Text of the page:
Computer Sciences

A new genetic algorithm for traffic control optimization

Researchers at the University of Technology Sydney and DATA61 have recently developed a new method for optimizing the timing of signals in urban environments under severe traffic conditions. Their approach, presented in a ...

Automotive

BMW puts traffic light recognition to the test

The BMW Group is investing in the future of self-driving vehicles. Getting people to adopt self-driving cars will require lots of attention to how these cars can behave safely not just on highways but in urban settings.

Hi Tech & Innovation

Vehicle-to-vehicle Volvo style to swing big in Europe

Vehicle to vehicle communication is on auto industry minds as an important technology piece determining our safe driving future. Discussions around vehicle to vehicle "connected cars" are all about cars communicating with ...

Hi Tech & Innovation

Autonomous vehicles could revolutionise urban tourism

In the first study of its kind, academics from Surrey and the University of Oxford have examined how Autonomous Vehicles (AVs) may make a substantial impact on the future of urban tourism.

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Traffic

Traffic on roads may consist of pedestrians, ridden or herded animals, vehicles, streetcars and other conveyances, either singly or together, while using the public way for purposes of travel. Traffic laws are the laws which govern traffic and regulate vehicles, while rules of the road are both the laws and the informal rules that may have developed over time to facilitate the orderly and timely flow of traffic.

Organized traffic generally has well-established priorities, lanes, right-of-way, and traffic control at intersections.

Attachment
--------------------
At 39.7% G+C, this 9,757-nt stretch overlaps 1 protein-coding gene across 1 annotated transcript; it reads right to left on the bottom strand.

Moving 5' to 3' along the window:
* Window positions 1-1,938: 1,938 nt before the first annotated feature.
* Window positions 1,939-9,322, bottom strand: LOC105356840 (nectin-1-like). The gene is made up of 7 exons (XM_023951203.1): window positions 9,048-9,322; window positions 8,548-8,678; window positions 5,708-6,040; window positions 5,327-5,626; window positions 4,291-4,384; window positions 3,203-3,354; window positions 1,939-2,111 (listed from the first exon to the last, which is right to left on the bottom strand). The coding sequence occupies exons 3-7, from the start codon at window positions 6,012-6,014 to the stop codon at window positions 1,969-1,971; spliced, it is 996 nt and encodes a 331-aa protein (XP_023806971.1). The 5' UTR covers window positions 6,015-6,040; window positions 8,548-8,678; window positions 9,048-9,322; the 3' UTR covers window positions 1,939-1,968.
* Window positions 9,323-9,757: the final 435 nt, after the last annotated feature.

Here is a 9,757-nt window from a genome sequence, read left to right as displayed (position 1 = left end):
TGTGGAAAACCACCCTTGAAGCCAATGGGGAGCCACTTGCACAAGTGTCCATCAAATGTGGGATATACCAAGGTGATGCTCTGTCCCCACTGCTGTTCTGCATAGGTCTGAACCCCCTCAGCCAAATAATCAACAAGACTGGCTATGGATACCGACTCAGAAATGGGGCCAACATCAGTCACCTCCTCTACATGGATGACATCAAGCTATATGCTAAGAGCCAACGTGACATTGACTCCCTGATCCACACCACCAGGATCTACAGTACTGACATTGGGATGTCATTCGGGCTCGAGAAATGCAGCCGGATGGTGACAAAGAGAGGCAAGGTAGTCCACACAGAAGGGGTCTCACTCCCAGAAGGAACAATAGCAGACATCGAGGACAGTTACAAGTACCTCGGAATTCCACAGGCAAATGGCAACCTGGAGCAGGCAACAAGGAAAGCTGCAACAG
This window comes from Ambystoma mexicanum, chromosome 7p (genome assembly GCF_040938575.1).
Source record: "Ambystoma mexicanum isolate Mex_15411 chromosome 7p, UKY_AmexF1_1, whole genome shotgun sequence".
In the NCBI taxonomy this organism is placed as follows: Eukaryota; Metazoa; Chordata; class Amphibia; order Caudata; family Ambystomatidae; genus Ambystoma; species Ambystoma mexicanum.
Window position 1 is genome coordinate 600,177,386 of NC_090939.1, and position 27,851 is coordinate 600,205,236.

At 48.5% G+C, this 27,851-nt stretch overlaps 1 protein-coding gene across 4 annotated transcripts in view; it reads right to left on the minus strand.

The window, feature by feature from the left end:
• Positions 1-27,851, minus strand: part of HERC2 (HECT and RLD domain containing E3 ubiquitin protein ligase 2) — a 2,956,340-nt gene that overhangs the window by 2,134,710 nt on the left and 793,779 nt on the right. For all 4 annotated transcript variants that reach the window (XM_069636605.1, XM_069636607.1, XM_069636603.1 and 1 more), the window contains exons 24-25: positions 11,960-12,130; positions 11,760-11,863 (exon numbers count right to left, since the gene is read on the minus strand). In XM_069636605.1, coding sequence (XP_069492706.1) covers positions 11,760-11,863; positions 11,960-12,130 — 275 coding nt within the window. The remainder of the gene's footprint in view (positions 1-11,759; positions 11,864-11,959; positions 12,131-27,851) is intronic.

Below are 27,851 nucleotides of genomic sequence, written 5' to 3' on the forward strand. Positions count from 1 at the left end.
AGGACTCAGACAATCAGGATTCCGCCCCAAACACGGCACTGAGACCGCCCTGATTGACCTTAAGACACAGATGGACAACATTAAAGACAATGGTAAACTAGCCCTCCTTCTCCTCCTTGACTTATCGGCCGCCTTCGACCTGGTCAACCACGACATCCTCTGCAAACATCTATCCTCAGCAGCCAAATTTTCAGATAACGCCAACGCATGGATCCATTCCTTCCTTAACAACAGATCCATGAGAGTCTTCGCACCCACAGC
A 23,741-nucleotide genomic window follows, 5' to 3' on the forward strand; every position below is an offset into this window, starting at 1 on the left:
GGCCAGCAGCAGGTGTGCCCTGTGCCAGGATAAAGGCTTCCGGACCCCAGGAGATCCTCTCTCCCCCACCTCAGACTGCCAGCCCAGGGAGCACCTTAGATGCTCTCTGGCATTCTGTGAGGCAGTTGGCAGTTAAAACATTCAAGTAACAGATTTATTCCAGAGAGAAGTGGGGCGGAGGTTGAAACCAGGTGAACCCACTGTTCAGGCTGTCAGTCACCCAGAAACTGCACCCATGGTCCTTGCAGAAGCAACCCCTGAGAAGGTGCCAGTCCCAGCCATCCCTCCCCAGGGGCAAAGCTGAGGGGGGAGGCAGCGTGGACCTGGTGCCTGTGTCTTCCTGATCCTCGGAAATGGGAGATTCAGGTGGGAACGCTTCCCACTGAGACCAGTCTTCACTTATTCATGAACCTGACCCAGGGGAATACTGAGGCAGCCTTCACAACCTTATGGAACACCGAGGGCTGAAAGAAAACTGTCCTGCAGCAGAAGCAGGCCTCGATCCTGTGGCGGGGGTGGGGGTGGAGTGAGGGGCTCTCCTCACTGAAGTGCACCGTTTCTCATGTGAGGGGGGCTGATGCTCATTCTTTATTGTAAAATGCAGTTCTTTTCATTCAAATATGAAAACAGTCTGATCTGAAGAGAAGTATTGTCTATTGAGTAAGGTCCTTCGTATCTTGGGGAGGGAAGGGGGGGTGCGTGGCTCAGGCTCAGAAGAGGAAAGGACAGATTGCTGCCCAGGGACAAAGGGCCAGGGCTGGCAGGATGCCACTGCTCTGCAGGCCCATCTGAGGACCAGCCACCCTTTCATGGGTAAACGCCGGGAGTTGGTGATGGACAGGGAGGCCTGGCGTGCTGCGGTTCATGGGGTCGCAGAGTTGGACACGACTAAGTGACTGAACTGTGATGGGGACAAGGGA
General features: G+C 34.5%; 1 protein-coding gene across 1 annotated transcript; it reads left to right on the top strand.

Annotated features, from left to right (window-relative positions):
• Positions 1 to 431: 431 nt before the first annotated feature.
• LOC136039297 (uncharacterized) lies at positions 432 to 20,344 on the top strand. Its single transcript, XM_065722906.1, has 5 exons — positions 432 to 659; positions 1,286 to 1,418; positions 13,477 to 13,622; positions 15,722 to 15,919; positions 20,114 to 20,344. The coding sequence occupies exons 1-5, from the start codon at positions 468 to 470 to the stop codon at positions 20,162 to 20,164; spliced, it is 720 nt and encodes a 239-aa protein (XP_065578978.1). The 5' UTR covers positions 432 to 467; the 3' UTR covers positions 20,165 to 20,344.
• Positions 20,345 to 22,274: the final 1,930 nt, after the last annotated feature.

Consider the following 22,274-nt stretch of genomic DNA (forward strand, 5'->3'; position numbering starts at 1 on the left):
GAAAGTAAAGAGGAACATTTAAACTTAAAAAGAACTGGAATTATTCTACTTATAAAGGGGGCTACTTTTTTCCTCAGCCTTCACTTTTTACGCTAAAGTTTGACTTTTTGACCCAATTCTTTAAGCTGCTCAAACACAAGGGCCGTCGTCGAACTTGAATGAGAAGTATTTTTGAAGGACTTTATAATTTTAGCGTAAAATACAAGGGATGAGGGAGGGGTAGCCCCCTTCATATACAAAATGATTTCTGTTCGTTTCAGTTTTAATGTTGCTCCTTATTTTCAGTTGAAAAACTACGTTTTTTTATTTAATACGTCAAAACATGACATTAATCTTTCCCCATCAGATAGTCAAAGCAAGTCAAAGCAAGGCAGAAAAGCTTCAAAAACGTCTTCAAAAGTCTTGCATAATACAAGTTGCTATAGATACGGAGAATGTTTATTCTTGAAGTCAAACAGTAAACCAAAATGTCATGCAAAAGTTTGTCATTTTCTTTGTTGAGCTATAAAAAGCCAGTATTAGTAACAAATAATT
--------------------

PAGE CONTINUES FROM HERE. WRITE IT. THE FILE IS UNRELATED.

Traffic is formally organized in many jurisdictions, with marked lanes, junctions, intersections, interchanges, traffic signals, or signs. Traffic is often classified by type: heavy motor vehicle (e.g., car, truck); other vehicle (e.g., moped, bicycle); and pedestrian. Different classes may share speed limits and easement, or may be segregated. Some jurisdictions may have very detailed and complex rules of the road while others rely more on drivers' common sense and willingness to cooperate.

Organization typically produces a better combination of travel safety and efficiency. Events which disrupt the flow and may cause traffic to degenerate into a disorganized mess include: road construction, collisions and debris in the roadway. On particularly busy freeways, a minor disruption may persist in a phenomenon known as traffic waves. A complete breakdown of organization may result in traffic jams and gridlock. Simulations of organized traffic frequently involve queuing theory, stochastic processes and equations of mathematical physics applied to traffic flow.

This text uses material from Wikipedia, licensed under CC BY-SA